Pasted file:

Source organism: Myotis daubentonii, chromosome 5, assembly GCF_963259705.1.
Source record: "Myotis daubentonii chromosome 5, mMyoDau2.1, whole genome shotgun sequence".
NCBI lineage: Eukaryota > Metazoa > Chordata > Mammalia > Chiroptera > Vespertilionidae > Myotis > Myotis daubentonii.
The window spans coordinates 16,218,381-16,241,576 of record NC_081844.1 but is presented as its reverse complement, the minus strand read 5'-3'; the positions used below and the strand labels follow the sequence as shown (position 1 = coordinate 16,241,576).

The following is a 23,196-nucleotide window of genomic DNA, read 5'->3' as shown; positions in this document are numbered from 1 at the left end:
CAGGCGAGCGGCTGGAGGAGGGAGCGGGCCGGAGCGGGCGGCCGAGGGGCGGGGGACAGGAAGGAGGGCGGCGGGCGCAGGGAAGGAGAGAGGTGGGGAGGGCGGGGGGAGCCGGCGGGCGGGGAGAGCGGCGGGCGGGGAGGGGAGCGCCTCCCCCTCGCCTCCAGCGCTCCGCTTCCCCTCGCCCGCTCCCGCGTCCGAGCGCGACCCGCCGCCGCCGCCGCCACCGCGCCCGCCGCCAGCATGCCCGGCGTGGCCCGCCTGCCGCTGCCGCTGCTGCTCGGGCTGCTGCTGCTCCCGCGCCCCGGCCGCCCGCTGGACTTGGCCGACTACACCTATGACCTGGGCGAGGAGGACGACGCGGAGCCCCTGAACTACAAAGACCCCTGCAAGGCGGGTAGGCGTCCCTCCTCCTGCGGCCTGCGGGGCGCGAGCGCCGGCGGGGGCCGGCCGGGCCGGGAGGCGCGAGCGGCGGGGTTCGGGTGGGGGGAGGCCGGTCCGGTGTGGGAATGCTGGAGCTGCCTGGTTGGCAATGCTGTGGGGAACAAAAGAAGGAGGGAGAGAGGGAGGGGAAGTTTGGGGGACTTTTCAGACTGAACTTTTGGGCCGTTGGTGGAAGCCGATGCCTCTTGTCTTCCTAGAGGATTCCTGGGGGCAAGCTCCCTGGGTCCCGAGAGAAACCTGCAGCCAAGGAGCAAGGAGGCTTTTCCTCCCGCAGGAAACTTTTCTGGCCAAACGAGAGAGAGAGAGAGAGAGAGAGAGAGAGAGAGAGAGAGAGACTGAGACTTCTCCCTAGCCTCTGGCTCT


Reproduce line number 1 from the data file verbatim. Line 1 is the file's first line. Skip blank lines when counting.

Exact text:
Source organism: Myotis daubentonii, chromosome 5, assembly GCF_963259705.1.